Jun 25 2009
by Brett Ashley McKenzie
Just Grapes participated in yesterday’s “Market Mystery Summer Soiree” at the Calphalon Culinary Center, where six renowned Chicago chefs and their teams were given mystery protein ingredients, then let loose to shop at the Green City Market before assembling three dishes a piece to be presented to hungry guests.
Jacqueline from Heritage poured six of Just Grapes’ favorite food-friendly wines, which were enjoyed alongside dishes made with foie gras, baby octopus, and buttered croissant bread pudding.
The Chilean 2008 Cono Sur, Sauvignon Blanc Jacqueline poured was a perfect match for several first round dishes. Chef Michael Taus of Duchamp and Zealous prepared a perfectly-seared scallop with heirloom tomato gazpacho, and Chef Giuseppe Tentori served a delicately poached halibut over a puree of English garden peas. Both dishes required a wine that wouldn’t overwhelm the subtle flavors, such as the inherent sweetness of the scallops or the flakiness of the fish.
A bolder preparation of halibut across the room came from Chef Bill Kim of Urban Belly, who used the Asian flair he is so famous for to add spice and complexity to his seared fish. For this dish, the 2007 Errazuriz, Chardonnay, Aconcagua, Chile was a fantastic match. The creamy texture of the wine cooled a little of the fire in the flavorful dish, nicely complimenting the preparation of the fish.
Chef Roger Herring of Socca was the one contestant to use wine, as a marinade, in his preparation of braised and grilled baby octopus served atop a fresh salad.
In the second round, Chef Taus served a piece of lamb atop a phyllo dough root vegetable pie. While lamb often calls for a richer red, such as a Zinfandel, the presentation and flavors struck me as distinctly Mediterranean, and I tried the dish with our 2008 Domaine Skouras “Zoe.” Rose, Greece. It was a heavenly pairing. The flavorful dry rose nicely complimented the flaky pastry, tender lamb, and zesty pie filling.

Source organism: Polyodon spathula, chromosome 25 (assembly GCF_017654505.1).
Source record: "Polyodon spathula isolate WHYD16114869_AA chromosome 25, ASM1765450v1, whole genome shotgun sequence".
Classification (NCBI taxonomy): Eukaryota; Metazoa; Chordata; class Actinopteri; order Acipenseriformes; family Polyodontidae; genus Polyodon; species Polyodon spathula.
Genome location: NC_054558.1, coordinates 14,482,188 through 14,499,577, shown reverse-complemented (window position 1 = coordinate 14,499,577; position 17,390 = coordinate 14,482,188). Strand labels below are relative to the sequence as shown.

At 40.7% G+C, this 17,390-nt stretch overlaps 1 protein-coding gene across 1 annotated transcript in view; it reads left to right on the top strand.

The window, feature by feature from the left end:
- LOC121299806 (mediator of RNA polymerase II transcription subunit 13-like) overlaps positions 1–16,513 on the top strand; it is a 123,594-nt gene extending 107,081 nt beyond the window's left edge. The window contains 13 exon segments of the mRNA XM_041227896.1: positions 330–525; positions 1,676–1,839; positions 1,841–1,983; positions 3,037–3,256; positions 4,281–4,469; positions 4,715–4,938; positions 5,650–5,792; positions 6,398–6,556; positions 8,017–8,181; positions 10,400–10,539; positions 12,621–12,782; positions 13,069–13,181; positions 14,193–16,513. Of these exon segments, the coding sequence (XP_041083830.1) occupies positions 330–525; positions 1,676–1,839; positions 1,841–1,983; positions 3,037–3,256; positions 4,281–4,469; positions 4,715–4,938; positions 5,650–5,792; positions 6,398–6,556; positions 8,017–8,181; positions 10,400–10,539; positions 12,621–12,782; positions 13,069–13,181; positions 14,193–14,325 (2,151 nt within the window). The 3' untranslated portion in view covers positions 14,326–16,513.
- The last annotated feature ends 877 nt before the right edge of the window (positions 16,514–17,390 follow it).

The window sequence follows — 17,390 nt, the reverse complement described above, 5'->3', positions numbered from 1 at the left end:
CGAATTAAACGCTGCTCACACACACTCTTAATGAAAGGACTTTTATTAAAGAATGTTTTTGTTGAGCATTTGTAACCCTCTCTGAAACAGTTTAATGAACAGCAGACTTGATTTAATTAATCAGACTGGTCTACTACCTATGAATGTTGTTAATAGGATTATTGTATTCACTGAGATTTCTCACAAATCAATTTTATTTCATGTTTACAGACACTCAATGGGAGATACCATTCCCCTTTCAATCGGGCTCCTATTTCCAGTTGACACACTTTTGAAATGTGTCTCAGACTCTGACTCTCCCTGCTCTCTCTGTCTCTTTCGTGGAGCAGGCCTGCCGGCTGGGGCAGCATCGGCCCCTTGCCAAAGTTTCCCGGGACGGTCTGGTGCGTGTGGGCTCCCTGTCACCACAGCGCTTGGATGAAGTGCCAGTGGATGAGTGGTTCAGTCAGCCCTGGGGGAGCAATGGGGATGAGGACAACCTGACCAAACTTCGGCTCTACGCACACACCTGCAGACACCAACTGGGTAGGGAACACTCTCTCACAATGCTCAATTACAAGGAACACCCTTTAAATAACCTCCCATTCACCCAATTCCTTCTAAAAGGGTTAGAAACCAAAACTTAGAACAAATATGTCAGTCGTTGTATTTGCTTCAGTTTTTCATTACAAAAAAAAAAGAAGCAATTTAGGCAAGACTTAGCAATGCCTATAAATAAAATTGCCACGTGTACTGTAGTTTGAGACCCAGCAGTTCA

The Delta Vineyard Pinot Noir from Marlborough, New Zealand, was exceptional with Chef Tentori’s second course dish: pork tenderloin with homemade mustard and bacon gnocchi. The ripe plum and dark cherry notes kept the bacon flavor from becoming too much as the tender gnocchi literally melted in your mouth. The Delta Pinot also emphasized the berry and cherry notes in Chef Chris Pandel’s (of The Bristol) hand-ground duck sausage in cherry foie gras mustard sauce.
Chef Kim’s pork tenderloin taco, Chef Rick Gresh’s (of David Burke Primehouse) lamb in cherry beet sauce, and Chef Herring’s duck tenderloin served atop a foie gras-spread crostini were each equally mindblowing when paired with the 2007 Vina Caneiro, Ribeira, Sacra, Spain. Light tannins allowed each dishes’ separate ingredients to shine, but the firm berry structure stood up nicely to the spices, herbs, and seasonings used by each chef.
Because there were no dessert wines or spirits, I had the 2008 Peter Lehman’s “Layers” White Blend with the dessert course. Pinot Gris, Muscat, Gewurztraminer, Chardonnay, and Sauvignon Blanc are the grapes in the blend, and I thought the smaller concentrations of Muscat and Gewurtz might have a similar effect on the dessert experience that the varietals do on their own. The pairing was very pleasing with each of the dishes, from a strawberry shortcake-type dessert on a citrus infused biscuit (served by The Bristol) to the buttered croissant bread pudding (served by Socca).
Each restaurant team provided bartenders to mix and serve fresh cocktails using ingredients purchased at the Green City Market. But having tasted each cocktail with each dish, I was pleasantly surprised at just how well our wines shined next to each phenomenol dish.